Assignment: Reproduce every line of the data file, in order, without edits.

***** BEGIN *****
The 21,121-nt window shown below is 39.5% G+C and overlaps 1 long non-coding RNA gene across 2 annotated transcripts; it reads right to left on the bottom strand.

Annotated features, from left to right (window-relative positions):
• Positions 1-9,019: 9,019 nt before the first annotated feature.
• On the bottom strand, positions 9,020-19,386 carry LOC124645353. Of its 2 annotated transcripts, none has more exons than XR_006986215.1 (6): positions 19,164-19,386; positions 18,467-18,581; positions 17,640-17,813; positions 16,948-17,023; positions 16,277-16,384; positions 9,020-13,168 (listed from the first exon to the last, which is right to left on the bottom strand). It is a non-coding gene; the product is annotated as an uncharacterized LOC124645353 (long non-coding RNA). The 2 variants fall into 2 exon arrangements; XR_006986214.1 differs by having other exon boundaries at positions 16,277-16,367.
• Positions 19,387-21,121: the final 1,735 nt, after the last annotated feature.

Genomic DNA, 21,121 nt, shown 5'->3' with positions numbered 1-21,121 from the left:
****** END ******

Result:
The 21,121-nt window shown below is 39.5% G+C and overlaps 1 long non-coding RNA gene across 2 annotated transcripts; it reads right to left on the bottom strand.

Annotated features, from left to right (window-relative positions):
• Positions 1-9,019: 9,019 nt before the first annotated feature.
• On the bottom strand, positions 9,020-19,386 carry LOC124645353. Of its 2 annotated transcripts, none has more exons than XR_006986215.1 (6): positions 19,164-19,386; positions 18,467-18,581; positions 17,640-17,813; positions 16,948-17,023; positions 16,277-16,384; positions 9,020-13,168 (listed from the first exon to the last, which is right to left on the bottom strand). It is a non-coding gene; the product is annotated as an uncharacterized LOC124645353 (long non-coding RNA). The 2 variants fall into 2 exon arrangements; XR_006986214.1 differs by having other exon boundaries at positions 16,277-16,367.
• Positions 19,387-21,121: the final 1,735 nt, after the last annotated feature.

Genomic DNA, 21,121 nt, shown 5'->3' with positions numbered 1-21,121 from the left: